October 8, 2020

Why Vision Loss Should Not be Overlooked

Ophthalmologists help people maintain healthy eyes.

By treating vision loss, ophthalmic interventions will prevent $1.6 billion in direct health care costs from avoided injuries and other health care needs in 2020. By 2040, this will reach $4 billion.


Vision loss has an enormous impact on:

  • People’s quality of life—Vision loss can lead to human suffering from social isolation, mental and physical health issues, and loss of independence.
  • Different populations—Although vision loss increases with age, it can affect anyone, including children, those living with diabetes, and young adults.
  • The Canadian economy—Health care costs from hospitals, physicians, and drugs, as well as indirect costs from lost productivity, make vision loss the fourth most expensive health condition in Canada. 


What is the impact of not treating vision loss?

Vision loss can result in loss of employment or underemployment. It also increases the risk of dangerous and costly injuries such as hip fractures due to falls. People affected by vision loss can experience higher levels of depression and anxiety, admission into long-term care, and a greater need for home care and caregiver services.

Most eye conditions progress over time. Regular comprehensive eye exams can detect disease while it is most treatable and preserve vision.


How can ophthalmologists help? 

An ophthalmologist is a doctor who specializes in the medical and surgical treatment of all eye diseases. As leaders of the eye care team, they collaborate with other physicians, optometrists, and opticians to provide the best possible care for people with all types of eye disease.


Looking at the economy

People with good vision need less informal care and have more employment opportunities. From a societal perspective, there is a huge incentive to treat vision loss and boost productivity.

While treating vision loss costs money up front, there is a positive return on investment from averted direct and indirect costs.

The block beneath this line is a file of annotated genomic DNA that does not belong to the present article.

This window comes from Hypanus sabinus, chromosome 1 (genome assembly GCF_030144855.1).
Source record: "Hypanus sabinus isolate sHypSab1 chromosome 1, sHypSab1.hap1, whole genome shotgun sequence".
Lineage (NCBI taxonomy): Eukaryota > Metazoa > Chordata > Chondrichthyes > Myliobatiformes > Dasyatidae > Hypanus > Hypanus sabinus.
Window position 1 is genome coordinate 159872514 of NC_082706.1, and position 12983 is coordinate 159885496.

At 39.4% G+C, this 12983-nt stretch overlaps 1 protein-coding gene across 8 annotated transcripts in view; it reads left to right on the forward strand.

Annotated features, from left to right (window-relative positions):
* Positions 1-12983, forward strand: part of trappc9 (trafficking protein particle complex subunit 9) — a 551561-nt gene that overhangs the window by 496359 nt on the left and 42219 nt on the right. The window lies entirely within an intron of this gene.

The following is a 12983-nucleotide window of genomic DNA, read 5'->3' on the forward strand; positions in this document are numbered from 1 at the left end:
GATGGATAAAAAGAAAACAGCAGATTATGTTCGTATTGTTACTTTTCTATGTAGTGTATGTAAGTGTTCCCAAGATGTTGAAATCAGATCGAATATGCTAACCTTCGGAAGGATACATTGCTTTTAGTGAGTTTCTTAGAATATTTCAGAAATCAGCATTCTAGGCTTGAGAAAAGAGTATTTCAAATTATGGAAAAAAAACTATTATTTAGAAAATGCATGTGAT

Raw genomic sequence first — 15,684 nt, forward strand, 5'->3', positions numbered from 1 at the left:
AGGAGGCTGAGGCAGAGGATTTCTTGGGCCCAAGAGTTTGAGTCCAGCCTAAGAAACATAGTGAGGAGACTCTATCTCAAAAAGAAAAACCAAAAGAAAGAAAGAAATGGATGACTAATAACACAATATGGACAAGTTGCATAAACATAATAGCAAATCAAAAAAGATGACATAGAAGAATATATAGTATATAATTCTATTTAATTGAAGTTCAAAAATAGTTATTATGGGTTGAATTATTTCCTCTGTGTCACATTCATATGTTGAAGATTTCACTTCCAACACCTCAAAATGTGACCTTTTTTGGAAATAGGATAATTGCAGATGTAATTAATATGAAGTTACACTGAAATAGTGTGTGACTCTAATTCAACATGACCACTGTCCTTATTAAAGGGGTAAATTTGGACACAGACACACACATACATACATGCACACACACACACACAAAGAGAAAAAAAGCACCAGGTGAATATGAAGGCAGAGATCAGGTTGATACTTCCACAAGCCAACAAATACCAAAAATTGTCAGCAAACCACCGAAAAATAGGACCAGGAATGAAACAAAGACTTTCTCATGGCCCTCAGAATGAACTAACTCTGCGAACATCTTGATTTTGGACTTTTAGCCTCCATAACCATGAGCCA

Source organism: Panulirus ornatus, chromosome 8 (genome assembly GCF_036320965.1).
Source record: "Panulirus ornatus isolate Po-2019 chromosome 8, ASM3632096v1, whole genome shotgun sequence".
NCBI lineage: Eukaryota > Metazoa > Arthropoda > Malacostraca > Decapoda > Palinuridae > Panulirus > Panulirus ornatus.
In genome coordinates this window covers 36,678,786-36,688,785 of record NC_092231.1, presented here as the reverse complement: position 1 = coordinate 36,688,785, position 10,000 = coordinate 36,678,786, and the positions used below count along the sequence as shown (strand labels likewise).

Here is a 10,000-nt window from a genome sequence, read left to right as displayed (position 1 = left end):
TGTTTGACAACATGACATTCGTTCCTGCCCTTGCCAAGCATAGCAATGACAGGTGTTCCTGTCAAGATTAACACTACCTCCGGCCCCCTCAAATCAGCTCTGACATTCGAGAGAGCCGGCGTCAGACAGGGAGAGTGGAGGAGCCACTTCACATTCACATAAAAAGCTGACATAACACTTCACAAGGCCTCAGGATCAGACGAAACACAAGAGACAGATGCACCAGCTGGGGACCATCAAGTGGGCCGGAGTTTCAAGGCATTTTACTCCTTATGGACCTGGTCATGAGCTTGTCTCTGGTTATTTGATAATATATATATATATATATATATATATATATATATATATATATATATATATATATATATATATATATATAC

blind man walking with his aid dog; visually impaired woman exiting an airplane

In 2020, ophthalmic interventions prevented $6.4 billion in direct health care costs and savings to society, and this number will reach $15.7 billion by 2040.

a blind young boy is using braille to read a text book

 

Seeing clearly can lead to cost savings

Year Total costs of ophthalmic interventions Direct
savings
Indirect
savings
Total cost
savings
Return on
investment
2020 $1.64 billion $1.62 billion $4.81 billion $6.43 billion $4.79 billion 
2030 $2.56 billion $2.53 billion $7.51 billion $10.04 billion $7.48 billion 
2040 $3.99 billion $3.95 billion $11.74 billion $15.69 billion $11.70 billion 


Source: The Conference Board of Canada

Despite these benefits, the future of eye care is blurry

The demand for ophthalmic interventions will keep increasing as the population gets older and better treatment options become available. And while demand might be high, need may be even higher—access to eye care varies with geography and socioeconomic status.


Will ophthalmologists be able to keep up?

Studies show that the supply of ophthalmologists is not following the rise in demand.

We need solutions to ensure every Canadian at risk of losing their vision can be helped:

  • Better workforce planning—Develop better supply and demand models to meet future needs in vision care.
  • Support innovation—Encourage the adoption of new drugs and technologies by removing unnecessary regulatory and financial barriers.
  • Increase collaboration—Develop collaborative models that ensure the highest standards and most appropriate care for the patient. 
  • National strategy—To address key challenge and opportunities with the future of eye care in Canada.

While being able to see is invaluable, we must not lose sight of its benefits to Canadians, our health care systems, and society at large.

woman at an opthalmologist office getting her eyes tested on modern equipment

COSCorpHighRes

 

The Conference Board of Canada created this online experience with funding and support from the Canadian Ophthalmological Society. In keeping with Conference Board guidelines for custom research, the design and method of research, as well as the content of this study, were determined solely by the Conference Board.